Your invitation to Ann Arbor’s Breast Cancer Summit

A community event

If you are a breast cancer survivor, caregiver or member of the general public concerned about breast cancer, please join us for a Breast Cancer Summit on Saturday, April 20, 2013 at Washtenaw Community College. The summit bridges the gap between our community and academic medicine by giving the audience a chance to ask questions and interact with U-M breast cancer specialists. Many are leaders nationally in the fight against breast cancer.

Maria Lyzen, right, and Ruth Freedman lead the Cancer Center's Breast Cancer Advisory and Advocacy Committee.

Maria Lyzen, right, and Ruth Freedman lead the Cancer Center’s Breast Cancer Advisory and Advocacy Committee.

The summit was organized through encouragement from the U-M Comprehensive Cancer Center’s breast cancer advocates. They feel the summit is a way to let the community know that the U-M breast cancer specialists are collaborative and multidisciplinary. Panel discussions and a mock tumor board will give the audience a first-hand look at how these leading oncologists work together on behalf of their patients. They will also give an update on the latest breast cancer research at Michigan and nationally, showing what has been learned and how vital research donations are to these research advances.

The summit will cover:

  • cancer prevention
  • screening
  • treatment
  • research, including clinical trials
  • survivorship
  • genetic risk Continue reading

Making a Difference in Breast Cancer Research

In honor of Breast Cancer Awareness Month, we’d like you to meet Kristine, a breast cancer survivor:

For more information about participating in clinical trials, please visit An Introduction to Clinical Trials.

Learn more about how you can make a difference in breast cancer research and treatment:

Contact the Cancer AnswerLine™ at 800-865-1125 for help finding a clinical trial that’s right for you.

 Have you participated in a clinical trial? Tell us what motivated your choice.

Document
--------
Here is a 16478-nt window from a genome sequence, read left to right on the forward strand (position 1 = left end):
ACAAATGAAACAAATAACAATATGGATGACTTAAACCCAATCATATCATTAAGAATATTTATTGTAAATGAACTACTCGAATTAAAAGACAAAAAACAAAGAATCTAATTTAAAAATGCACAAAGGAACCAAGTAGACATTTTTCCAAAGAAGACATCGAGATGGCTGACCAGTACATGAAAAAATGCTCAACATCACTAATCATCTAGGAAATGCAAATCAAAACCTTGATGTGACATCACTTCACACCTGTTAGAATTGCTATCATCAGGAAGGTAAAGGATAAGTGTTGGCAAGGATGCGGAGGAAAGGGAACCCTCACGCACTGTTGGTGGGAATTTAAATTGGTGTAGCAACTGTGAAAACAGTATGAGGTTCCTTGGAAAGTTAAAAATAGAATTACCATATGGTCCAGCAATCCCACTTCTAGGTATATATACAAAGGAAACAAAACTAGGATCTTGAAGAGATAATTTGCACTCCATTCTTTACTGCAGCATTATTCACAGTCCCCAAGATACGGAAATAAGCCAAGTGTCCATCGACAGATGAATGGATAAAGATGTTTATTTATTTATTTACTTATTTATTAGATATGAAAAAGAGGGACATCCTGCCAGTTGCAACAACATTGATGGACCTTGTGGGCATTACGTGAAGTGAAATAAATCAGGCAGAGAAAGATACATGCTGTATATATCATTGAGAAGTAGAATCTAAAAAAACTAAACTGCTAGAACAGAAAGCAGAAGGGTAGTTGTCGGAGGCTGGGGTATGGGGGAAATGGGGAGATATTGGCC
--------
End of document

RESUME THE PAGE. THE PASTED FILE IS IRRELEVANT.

Improving Breast Cancer Treatment Through Better Decisions

One of the biggest challenges facing doctors and their cancer patients is deciding on a treatment plan for a disease that has a relatively favorable prognosis.

As more breast cancers are found at an earlier stage, patients and doctors must consider the best way to treat the cancer without over treating the patient and causing unnecessary side effects and quality of life problems. For women with breast cancer, improving the quality of these treatment decisions has a high potential for improving the quality of their care.

Thanks to a $13.6 million grant, U-M breast cancer researchers and a national team will study how patients and doctors make breast cancer treatment decisions, and how to improve the process for better outcomes. The group expects to develop an online decision tool for patients to help improve the quality of their decision-making. This tool will be tested first in a clinical trial to measure its effectiveness.

The best treatment decisions are made when a patient and doctor really talk with each other. Still, the prospect of understanding your medical condition, what the treatment options are, the risks and benefits of each choice, and then deciding what treatment plan is right for you can seem overwhelming. Such things as underlying values, spiritual needs and family concerns are often just as important during the journey from treatment to recovery, but patients sometimes are not comfortable discussing these concerns with a stranger.

But there are good resources available to help patients prepare for the decisions ahead.

Continue learning how to become an empowered patient


A Mother, A Fighter, The Rose Run

By Jessica Cribbs

This is Jessica’s story of why she has been organizing the Rose Run for the past four years. The run this year benefits the U-M Comprehensive Cancer Center’s Breast Oncology Program and Patient and Family Support Services.


On March 5, 2008, two little children were dancing around my feet when the phone rang. It was my mother’s voice on the other end.

The Rose Run is named in honor of Rose Marie Hunt.

I had been living in California for the past 5 years, and she was back home in Michigan. We talked often, but it was different this time. She was short, and to the point.

“Jess. The cancer came back.”

It took me a minute to register what she  just said, but it did not entirely take me by surprise. She had defeated cancer once already, in her early 40’s. She had been having regular back pain for months, which she had attributed to a fall on the ice earlier in the winter. However, she also seemed to be frequently ill. More frequent than a 50-some-year-old woman should be.

“What do you mean the cancer came back?” I asked, knowing that was impossible for her to answer.

“It’s not good, Jessie. The cancer is everywhere this time. It’s metastasized.” She went on to explain how she saw her scans and she looked like a lit-up Christmas tree spotted with tumors.

Our conversation was long that morning with many moments of silence – moments where all I could do was stare at the dining room table. I even asked her if she thought this was going to take her.

“I think so,” she calmly replied. Continue reading